By Mukul Khurana
Whenever we get the feeling that the world is a bad place and our times are really bad, it is worth remembering that we have been down that road before. The early 90s (otherwise known as the “good Clinton years”) were not so good in other parts of the world—Bosnia and Rwanda being such places. Whereas we got entangled to some degree in Bosnia, Rwanda was a totally different story. We did as little as possible.
Both saw horrific acts of violence on a massive scale. Neighbor turned against neighbor. Atrocities that cannot be described were perpetrated. What happened in the early to mid-90s in Bosnia, happened in 1994 in Rwanda in a more concentrated manner. An estimated 800,000 Rwandans were killed between the months of April and July of that year. This genocide was aimed at the Tutsi population and it was carried out by the Hutus (two different ethnic groups that had sort-of coexisted in the “Switzerland of Africa,” as Rwandans liked to speak of their country).
It is a difficult thing to depict in a play, but Moxie Theatre gave it a shot—except that none of the horror was graphically shown in Our Lady of Kibeho by Katori Hall. Instead, the play is set in a school. And there’s a reason for that… It seems that during the years of 1981-1982, three young women from the small village of Kibeho claimed to have seen the Virgin Mary. In addition, they claimed that they had messages from her for the people. The main message being that a horrible war was coming to Rwanda.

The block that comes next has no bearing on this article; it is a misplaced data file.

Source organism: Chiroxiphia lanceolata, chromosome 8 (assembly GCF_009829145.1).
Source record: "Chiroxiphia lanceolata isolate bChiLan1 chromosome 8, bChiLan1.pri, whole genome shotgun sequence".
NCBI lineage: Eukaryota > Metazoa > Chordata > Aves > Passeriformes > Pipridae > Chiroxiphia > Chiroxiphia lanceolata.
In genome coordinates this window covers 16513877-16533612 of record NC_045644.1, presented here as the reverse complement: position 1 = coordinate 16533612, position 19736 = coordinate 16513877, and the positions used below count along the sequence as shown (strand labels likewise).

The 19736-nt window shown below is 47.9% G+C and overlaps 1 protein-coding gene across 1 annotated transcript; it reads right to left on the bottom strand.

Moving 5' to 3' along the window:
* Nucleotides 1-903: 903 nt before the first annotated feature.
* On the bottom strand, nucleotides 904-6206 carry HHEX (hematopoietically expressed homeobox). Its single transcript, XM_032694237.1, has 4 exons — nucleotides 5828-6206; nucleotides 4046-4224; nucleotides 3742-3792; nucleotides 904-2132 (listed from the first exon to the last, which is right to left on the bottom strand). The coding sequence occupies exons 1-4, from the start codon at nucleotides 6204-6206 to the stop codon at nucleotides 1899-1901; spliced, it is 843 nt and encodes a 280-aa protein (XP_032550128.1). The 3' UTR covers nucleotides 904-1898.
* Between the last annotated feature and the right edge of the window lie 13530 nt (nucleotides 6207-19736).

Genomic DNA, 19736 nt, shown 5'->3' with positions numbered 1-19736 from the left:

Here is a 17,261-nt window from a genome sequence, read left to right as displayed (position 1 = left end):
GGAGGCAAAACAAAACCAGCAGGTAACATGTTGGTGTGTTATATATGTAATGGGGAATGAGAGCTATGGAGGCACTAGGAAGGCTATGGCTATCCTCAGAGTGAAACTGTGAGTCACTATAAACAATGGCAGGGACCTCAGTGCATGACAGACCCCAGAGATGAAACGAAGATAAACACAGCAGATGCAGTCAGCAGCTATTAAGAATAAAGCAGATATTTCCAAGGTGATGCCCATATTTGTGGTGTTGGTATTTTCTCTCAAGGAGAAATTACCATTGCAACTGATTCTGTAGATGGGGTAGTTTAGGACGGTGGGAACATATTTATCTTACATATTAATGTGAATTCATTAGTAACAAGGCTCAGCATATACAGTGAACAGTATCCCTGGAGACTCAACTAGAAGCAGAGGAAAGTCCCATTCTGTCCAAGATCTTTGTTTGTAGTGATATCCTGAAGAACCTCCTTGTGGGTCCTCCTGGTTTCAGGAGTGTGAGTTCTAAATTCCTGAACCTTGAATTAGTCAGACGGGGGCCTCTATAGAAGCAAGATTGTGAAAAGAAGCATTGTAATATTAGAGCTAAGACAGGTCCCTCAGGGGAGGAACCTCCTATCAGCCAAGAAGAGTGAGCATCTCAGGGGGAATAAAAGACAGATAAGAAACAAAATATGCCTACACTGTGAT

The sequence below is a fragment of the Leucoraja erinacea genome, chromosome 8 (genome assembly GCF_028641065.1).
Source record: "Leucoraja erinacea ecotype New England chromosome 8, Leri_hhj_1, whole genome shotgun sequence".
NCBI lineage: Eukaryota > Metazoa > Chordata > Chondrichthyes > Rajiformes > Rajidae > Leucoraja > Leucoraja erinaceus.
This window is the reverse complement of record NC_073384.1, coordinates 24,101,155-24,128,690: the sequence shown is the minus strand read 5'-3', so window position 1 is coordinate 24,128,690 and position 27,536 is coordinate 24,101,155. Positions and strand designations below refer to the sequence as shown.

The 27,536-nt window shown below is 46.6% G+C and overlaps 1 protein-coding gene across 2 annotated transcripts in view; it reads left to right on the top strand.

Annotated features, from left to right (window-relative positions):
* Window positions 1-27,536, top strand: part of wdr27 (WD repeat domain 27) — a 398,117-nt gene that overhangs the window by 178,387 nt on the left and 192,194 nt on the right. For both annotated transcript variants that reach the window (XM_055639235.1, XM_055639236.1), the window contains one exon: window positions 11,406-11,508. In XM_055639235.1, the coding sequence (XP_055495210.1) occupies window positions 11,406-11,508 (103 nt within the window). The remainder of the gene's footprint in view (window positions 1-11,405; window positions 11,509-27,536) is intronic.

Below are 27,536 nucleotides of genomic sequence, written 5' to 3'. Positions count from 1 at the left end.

Directed with a subtle yet firm touch, Jennifer Eve Thorne excels at what Moxie does best—showcase the stories that usually don’t get told. This time, it is a combination of two points of view—the female and the African. The acting is excellent. Cashae Monya as the charismatic lead (Alphonsine), Tyrah Hunter (Anathalie), and Mallory Johnson (Marie-Claire) make up the “trinity.” Equally charismatic, Vimel Sephus plays the role of Father Tuyishime. Then again, the whole cast delivers top notch performances. The run began on the 1st of the month, but the joy and teamwork is already apparent.
The teamwork extends to the other elements that it takes to bring a play to the stage. Divya Murthy Kumar does a great job with the scenic design. The set is ready for all the different scenes. Likewise, Anastasia Pautova finds the appropriate costume for a production steeped in Catholicism (yet the language and humor remind you that fun and games don’t rely on revealing clothes alone). If the success of sound design is based on accentuating the mood without overpowering the written word, Melanie Chen let us hear when less is more. Sound came in strategically at critical times needed. The same can be said about the role of sound effects by Angelica Ynfante. The multimedia special effects were tasteful, yet strong. If there was anything lacking, it would have to be the uneven African accents.
Clearly, Katori Hall is a playwright, journalist, and an actress. The dimensions of each of those disciplines are covered. Moxie is to be lauded for shining a light on this dark chapter of human history. Have we learned from our history? If the current rhetoric on our political scene (and in other countries as well) is any indication, hatred and division continue to flourish. Even though the play is set in 1994, it is a very current topic. Our Lady of Kibeho runs from May 1st – May 29th.